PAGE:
• I don’t think that’s all that far-fetched. My husband and his friend went to a gun show in Columbia about a month ago. Not only was the place packed with people and guns of all descriptions, but those who were buying assault weapons were doing so for investment purposes – they’re just waiting for the ban so they can jump on the profits. I imagine that the very same thing is being played out all over the place. That scenario really scares me, maybe even more than just leaving things the way they are. .
        I wish I had the answers, but this problem is bigger than all of us.

    • Windy, You’ll get no argument from me about any part of your comments and thoughts about assault weapons. Now, if you can find a bunch of lobbyists who’ll stay true to course about it, I’ll proudly carry that card.

  5. klmh says:

    Yesterday I was miffed at something that happened in my life, and then I found and felt the horror that happened in CT. The horror of those that are involved is beyond my grasp. I am beyond sadness for those of us that live in this country.
    We will not be able to contain gun control because of the ignorance that exists in the US. Unfortunately as the population increases,the idea of gun control diminishes, and thus, the dumbing of America.
    God bless us, everyone…

    • I think it stopped all of us in our tracks and put our trivial problems into perspective.
      As for changes in our gun laws, I’m not ready to throw up my hands and declare us a nation of morons. In fact, I still think that there are more good and smart and thoughtful people than we give ourselves credit for, and that they’re more than happy and willing to do some really heavy lifting. I believe that if you keep up the dialogue, badger your representatives enough and don’t lose focus, anything is possible. We’ve got a lot of work to do, for sure, but I won’t just give up on us – now, that would be dumb.
      I’m very fond of this quote, and I think it’s particularly relevant today:
      “The wind of change is blowing through this continent. Whether we like it or not, this growth of national consciousness is a political fact.” Prime Minister Harold MacMillan
      Now I’m going to have to go burn a draft card or my bra or something.

      • klmh says:

        I am glad you have a better outlook than I do. My city, 35 years ago, was at the top of the doctorate degree in % in the nation. That is no longer the case.
        I see no hope for my state. The demand for gun ownership has now become law. We can now carry a firearm anywhere, except in buildings that will not permit it. I am disgusted and will not acknowledge that things will get better. It will, and has become worse.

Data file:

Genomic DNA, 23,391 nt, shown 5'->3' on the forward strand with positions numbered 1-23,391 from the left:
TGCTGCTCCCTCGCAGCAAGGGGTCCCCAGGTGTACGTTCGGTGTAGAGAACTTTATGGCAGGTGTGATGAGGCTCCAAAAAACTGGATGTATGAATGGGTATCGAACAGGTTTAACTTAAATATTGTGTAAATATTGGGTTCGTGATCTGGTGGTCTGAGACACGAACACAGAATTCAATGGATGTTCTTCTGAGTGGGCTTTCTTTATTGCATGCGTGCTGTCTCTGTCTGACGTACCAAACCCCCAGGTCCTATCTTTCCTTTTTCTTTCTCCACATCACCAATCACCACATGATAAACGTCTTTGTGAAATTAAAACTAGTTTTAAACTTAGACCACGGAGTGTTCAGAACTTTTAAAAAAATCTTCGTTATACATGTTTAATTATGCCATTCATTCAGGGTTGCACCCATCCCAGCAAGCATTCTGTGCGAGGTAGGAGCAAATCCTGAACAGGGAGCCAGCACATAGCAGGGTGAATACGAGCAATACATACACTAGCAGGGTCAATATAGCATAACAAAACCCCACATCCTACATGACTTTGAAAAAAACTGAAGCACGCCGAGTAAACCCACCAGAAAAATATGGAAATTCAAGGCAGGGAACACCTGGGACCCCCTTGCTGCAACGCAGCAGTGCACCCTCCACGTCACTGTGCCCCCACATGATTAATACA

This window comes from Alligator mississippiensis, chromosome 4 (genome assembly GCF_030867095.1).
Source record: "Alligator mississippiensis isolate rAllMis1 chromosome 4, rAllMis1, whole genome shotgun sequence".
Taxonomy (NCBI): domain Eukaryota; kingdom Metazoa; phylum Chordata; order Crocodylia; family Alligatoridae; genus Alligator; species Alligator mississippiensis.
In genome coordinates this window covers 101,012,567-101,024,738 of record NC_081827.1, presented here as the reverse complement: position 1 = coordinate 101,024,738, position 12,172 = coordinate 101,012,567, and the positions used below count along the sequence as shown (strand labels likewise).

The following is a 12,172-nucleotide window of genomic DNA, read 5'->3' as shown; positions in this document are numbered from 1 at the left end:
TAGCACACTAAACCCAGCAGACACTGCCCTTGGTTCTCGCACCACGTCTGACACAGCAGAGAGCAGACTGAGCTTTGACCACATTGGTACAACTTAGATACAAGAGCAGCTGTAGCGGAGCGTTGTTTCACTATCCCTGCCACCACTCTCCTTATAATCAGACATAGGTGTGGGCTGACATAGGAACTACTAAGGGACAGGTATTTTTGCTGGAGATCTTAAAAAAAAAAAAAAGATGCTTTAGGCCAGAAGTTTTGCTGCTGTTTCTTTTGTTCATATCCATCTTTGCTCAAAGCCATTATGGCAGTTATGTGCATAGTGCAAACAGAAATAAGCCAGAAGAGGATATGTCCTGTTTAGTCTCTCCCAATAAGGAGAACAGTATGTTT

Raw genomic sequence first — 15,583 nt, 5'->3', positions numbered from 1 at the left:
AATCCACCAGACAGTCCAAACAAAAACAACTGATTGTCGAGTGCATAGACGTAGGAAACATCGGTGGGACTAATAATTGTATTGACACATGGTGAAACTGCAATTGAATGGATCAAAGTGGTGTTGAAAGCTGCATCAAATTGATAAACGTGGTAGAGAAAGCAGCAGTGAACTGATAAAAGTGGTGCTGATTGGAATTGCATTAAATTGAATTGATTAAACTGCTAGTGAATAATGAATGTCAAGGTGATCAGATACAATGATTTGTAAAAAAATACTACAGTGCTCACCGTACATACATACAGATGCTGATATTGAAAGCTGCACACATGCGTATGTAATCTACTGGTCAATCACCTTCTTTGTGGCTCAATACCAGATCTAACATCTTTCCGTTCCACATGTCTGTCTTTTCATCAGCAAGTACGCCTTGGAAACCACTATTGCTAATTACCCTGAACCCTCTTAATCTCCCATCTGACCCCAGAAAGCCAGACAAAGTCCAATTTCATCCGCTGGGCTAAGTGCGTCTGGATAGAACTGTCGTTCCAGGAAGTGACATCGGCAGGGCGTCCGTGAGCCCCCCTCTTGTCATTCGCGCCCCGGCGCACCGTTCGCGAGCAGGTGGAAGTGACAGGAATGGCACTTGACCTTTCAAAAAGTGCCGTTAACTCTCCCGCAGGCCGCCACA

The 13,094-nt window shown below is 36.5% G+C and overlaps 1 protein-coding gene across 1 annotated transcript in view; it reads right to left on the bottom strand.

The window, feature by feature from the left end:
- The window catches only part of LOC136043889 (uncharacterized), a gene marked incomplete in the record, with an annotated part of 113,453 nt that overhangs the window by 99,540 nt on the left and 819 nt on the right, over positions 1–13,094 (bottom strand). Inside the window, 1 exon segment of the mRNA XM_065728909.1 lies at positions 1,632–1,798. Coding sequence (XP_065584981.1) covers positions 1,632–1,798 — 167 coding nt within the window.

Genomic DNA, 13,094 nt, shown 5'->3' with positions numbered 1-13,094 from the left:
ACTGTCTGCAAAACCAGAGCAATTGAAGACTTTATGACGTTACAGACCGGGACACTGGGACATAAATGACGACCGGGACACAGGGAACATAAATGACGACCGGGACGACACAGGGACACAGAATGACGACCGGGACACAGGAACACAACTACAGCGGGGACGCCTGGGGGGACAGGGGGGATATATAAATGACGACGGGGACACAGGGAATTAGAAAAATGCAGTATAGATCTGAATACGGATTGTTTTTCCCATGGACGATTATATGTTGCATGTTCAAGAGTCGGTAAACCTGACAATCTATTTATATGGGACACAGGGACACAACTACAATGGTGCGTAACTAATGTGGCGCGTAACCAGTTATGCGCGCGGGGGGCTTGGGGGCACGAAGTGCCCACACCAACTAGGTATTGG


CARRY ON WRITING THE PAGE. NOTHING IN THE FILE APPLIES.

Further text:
I can promise you that nothing, nothing will be done to restrain gun ownership, especially with semi-automatics. I couldn’t agree with you more, but it will not happen. Or, it will not happen in our life time.

  6. FLG (Mr. Tigre's Former Butler) says:

    “Mental health issues, and the way we deal with them in this country, have to be discussed in a much more realistic and productive way. Health insurers are under the impression that a couple of dozen sessions with a professional therapist are going to fix whatever ails our brains. I can’t begin to tell you how naive and idiotic that mindset is. I know that it’s all about the money and the bottom line, but the cost of putting the rest of us at risk is much worse. Sending people out into the world with a handful of prescriptions for psychotropic medications doesn’t do anybody any good. Not to make light of it, but crazy people don’t think or know they’re crazy. We’re all asking for trouble if we believe, for one second, that these people are ready to go home and continue life as “normal”.”
    Empress, Loud Applause!
    I remember a time. in this country, when there were functioning community mental health facilities, much like there were long-term residential hospitals for the treatment of TB.
    In either the late ’70’s or early ’80’s those clinics lost all funding, their patients given approximately $20.00 and escorted to the doors and sent out into society. Those facilities ceased to exist, just like their TB counterparts.
    I cannot begin to tell you the number of our fellow human beings I have witnessed, obviously in need of serious long-term residential care, freely walking the streets of South Florida.
    The “fine colleagues across the aisles” of our Congress and Senate will soon begin to further reduce “entitlement” programs.